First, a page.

So why wouldn't this count as a campaign contribution?

My guess is that with Clinton far ahead of Obama in the Florida polls Clinton people want a Florida revote much more than Obama's. Do you think that Obama's people would donate money to have another revote in Florida with at least one poll showing Clinton up by 19 points in the state? The same pollster talked about Michigan where the two candidates were now tied. If you are a Clinton supporter, would you give money to Florida or Michigan? If it is that self serving to the candidate, why wouldn't this money count as a donation? If Obama gets ahead in Michigan, you could get Obama's people funding Michigan and Clinton's funding Florida. In any case, this article in the WSJ shows how difficult it is to regulate political donations.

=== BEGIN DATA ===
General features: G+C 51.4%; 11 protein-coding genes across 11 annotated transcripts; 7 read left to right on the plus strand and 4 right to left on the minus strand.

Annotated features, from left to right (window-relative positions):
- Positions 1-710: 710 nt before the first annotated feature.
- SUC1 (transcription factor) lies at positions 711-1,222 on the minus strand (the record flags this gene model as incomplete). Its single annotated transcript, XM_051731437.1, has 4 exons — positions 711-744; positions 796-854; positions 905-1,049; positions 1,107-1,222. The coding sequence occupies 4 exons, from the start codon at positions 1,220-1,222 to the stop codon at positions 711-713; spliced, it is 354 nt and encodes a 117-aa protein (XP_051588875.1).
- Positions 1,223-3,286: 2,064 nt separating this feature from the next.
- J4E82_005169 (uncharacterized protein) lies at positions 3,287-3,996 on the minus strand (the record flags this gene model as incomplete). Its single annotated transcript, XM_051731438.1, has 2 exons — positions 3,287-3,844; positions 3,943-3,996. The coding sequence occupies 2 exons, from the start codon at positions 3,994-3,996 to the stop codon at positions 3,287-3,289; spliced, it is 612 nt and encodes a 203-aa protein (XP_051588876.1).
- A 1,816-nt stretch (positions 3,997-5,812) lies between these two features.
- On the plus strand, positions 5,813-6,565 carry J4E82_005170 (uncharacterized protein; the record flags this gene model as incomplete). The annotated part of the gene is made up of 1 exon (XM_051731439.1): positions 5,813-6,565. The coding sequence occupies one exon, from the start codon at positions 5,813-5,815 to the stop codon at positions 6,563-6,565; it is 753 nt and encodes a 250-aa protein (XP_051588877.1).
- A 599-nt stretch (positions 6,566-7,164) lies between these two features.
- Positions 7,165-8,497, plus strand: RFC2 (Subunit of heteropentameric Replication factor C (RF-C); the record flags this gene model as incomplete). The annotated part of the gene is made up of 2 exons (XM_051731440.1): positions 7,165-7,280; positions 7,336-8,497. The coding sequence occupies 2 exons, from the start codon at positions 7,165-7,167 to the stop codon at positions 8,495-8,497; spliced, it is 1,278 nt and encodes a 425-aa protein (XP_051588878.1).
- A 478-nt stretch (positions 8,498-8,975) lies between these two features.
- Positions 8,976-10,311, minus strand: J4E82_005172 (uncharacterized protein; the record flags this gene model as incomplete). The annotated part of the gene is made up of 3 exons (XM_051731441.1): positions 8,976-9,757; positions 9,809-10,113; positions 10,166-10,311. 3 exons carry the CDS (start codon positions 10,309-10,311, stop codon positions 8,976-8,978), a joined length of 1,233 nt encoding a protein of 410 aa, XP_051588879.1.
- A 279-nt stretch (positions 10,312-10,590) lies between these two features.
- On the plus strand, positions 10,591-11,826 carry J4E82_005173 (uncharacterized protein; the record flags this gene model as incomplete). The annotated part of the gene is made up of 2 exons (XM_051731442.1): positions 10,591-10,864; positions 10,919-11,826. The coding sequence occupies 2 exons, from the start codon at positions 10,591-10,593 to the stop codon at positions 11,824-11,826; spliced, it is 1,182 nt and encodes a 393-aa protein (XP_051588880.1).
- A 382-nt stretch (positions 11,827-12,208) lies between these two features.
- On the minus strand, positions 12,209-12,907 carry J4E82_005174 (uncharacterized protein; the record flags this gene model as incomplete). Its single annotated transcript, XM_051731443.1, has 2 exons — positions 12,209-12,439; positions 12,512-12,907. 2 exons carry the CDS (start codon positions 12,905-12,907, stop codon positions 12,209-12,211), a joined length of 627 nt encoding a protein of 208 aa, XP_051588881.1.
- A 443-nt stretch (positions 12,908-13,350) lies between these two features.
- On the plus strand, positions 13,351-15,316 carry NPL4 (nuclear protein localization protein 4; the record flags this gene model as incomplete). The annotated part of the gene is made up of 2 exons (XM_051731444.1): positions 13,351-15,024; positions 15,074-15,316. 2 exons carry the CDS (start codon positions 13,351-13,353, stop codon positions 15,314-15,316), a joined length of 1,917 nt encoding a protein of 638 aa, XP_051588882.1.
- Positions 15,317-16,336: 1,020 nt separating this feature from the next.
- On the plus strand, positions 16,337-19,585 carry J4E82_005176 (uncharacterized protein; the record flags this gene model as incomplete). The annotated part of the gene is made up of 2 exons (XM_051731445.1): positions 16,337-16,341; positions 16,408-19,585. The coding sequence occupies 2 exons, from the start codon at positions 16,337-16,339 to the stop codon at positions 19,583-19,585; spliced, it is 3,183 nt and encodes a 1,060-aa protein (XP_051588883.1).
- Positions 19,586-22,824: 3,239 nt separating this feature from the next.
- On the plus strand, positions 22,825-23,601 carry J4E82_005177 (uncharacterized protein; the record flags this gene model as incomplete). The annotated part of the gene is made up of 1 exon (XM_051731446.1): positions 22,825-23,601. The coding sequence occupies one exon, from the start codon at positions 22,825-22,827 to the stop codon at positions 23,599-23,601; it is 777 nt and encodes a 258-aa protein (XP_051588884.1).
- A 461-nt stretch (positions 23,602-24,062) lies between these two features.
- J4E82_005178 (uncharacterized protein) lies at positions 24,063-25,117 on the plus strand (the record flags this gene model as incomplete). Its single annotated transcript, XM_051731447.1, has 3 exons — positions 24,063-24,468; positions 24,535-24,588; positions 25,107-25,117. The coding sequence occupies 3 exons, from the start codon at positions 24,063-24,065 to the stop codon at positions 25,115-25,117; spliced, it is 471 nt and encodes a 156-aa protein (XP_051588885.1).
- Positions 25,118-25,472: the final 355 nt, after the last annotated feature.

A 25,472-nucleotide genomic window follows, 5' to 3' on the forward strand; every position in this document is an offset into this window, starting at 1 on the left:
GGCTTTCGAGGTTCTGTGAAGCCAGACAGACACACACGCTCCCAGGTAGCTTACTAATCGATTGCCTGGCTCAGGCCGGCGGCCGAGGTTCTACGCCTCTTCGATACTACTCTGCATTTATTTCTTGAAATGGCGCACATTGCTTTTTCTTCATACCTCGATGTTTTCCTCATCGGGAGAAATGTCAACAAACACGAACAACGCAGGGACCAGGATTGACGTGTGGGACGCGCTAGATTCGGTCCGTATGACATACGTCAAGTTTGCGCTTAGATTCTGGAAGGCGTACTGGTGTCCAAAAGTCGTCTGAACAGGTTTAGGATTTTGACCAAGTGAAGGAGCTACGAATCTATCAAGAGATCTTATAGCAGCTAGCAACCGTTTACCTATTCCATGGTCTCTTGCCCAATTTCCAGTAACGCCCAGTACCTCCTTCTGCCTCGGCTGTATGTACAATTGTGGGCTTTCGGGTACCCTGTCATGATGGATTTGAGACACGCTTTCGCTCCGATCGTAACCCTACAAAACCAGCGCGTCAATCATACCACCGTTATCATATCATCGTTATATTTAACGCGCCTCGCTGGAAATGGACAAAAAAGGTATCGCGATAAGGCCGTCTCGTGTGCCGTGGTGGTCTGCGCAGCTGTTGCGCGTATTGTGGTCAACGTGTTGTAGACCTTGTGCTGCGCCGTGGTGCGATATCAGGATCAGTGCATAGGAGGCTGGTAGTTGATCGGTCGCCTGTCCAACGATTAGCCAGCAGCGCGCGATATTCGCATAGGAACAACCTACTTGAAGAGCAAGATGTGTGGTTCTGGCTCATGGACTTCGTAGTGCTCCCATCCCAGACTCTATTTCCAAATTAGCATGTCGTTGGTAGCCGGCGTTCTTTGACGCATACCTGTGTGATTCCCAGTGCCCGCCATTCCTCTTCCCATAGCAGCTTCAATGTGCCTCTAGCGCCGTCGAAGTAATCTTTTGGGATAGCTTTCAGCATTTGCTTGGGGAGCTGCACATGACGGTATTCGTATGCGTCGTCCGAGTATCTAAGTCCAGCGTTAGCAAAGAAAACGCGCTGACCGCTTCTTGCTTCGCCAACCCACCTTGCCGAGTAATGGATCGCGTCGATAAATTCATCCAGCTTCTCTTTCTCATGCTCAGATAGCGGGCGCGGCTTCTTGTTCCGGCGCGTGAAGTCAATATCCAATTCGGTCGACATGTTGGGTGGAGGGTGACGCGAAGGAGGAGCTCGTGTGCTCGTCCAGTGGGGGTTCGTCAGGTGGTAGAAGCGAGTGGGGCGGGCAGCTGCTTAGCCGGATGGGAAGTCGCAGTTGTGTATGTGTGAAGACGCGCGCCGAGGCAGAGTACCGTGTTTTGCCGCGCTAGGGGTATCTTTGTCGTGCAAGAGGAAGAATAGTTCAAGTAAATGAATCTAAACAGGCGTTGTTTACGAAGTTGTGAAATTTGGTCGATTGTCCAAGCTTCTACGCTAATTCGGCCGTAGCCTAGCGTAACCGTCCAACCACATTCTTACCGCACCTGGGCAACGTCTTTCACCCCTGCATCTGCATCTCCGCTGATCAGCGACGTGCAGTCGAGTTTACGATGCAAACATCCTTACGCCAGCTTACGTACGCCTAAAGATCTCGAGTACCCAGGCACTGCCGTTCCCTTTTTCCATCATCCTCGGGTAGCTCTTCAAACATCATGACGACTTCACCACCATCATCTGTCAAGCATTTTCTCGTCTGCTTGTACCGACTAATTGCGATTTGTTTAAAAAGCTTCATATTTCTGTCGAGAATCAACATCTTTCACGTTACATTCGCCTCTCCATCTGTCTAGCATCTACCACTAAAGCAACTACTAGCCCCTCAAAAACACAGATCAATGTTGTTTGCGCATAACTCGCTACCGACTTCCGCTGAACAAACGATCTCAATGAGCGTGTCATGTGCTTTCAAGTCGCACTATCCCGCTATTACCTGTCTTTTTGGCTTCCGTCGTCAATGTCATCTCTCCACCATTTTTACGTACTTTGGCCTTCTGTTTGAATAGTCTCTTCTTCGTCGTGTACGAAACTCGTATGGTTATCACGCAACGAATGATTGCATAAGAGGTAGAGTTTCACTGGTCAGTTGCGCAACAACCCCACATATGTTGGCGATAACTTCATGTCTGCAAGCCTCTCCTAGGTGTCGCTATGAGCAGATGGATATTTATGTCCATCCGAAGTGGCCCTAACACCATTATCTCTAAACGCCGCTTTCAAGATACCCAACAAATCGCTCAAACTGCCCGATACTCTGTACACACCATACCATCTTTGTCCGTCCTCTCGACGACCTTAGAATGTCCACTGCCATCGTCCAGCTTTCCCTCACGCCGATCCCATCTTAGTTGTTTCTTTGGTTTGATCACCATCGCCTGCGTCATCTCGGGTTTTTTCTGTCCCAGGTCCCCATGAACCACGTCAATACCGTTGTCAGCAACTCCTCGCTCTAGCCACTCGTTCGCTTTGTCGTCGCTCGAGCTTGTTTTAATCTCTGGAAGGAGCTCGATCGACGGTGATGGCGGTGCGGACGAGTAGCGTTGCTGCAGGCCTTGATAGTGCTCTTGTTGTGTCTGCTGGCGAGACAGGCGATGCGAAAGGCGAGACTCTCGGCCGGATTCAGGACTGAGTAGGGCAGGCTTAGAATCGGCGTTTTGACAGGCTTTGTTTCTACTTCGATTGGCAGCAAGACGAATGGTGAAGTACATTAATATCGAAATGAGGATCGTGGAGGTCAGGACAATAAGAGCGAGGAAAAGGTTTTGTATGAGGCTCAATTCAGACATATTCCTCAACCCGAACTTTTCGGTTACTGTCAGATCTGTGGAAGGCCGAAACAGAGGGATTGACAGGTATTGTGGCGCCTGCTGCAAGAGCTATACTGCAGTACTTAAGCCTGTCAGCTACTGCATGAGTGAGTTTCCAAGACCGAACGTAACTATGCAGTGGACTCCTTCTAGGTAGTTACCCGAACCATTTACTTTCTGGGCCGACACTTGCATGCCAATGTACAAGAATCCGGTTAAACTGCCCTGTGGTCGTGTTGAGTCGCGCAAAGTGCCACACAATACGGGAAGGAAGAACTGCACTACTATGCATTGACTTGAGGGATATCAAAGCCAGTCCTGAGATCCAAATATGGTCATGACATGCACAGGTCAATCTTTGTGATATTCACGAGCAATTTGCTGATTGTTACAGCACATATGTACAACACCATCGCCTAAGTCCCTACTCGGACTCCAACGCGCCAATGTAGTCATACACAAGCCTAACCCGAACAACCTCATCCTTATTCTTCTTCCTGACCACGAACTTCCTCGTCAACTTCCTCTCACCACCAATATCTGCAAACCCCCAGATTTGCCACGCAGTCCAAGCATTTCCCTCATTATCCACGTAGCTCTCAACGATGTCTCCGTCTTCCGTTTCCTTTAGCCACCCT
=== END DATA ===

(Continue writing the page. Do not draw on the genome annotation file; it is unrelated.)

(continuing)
With the national party and the states refusing to cover the multimillion-dollar tab for new contests, party activists are floating the idea of tapping into the flush Democratic donor network to pay for revotes. . . .

And even rerunning the primaries in Florida and Michigan may not avert a credentials fight between supporters of New York Sen. Hillary Clinton and Illinois Sen. Barack Obama, insiders predict.

But a revote funded by donors -- including unions, individuals and activist groups -- could help break the standoff between the two states and the national party. "If we were in a position where we were looking for money to fund a caucus, would we welcome someone else's cash? I assume so," says Michigan party spokesman Liz Kerr. . . .

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